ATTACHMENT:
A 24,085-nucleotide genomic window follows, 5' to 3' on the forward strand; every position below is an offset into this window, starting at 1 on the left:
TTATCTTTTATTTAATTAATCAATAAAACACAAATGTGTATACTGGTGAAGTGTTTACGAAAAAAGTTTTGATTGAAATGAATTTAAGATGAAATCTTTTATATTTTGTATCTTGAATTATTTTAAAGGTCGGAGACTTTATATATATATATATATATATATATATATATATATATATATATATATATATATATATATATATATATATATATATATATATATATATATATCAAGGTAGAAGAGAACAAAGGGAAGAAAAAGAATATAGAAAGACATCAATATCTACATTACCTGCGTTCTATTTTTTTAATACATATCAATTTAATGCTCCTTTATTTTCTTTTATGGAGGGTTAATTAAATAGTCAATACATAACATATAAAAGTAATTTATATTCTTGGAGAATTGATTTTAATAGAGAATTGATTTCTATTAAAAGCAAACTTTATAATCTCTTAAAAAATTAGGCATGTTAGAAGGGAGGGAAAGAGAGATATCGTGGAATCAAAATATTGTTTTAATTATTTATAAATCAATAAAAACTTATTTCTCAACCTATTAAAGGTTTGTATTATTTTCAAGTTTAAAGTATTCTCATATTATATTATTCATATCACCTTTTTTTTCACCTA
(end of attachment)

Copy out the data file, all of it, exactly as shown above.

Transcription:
A 24,085-nucleotide genomic window follows, 5' to 3' on the forward strand; every position below is an offset into this window, starting at 1 on the left:
TTATCTTTTATTTAATTAATCAATAAAACACAAATGTGTATACTGGTGAAGTGTTTACGAAAAAAGTTTTGATTGAAATGAATTTAAGATGAAATCTTTTATATTTTGTATCTTGAATTATTTTAAAGGTCGGAGACTTTATATATATATATATATATATATATATATATATATATATATATATATATATATATATATATATATATATATATATATATATATATATATATCAAGGTAGAAGAGAACAAAGGGAAGAAAAAGAATATAGAAAGACATCAATATCTACATTACCTGCGTTCTATTTTTTTAATACATATCAATTTAATGCTCCTTTATTTTCTTTTATGGAGGGTTAATTAAATAGTCAATACATAACATATAAAAGTAATTTATATTCTTGGAGAATTGATTTTAATAGAGAATTGATTTCTATTAAAAGCAAACTTTATAATCTCTTAAAAAATTAGGCATGTTAGAAGGGAGGGAAAGAGAGATATCGTGGAATCAAAATATTGTTTTAATTATTTATAAATCAATAAAAACTTATTTCTCAACCTATTAAAGGTTTGTATTATTTTCAAGTTTAAAGTATTCTCATATTATATTATTCATATCACCTTTTTTTTCACCTA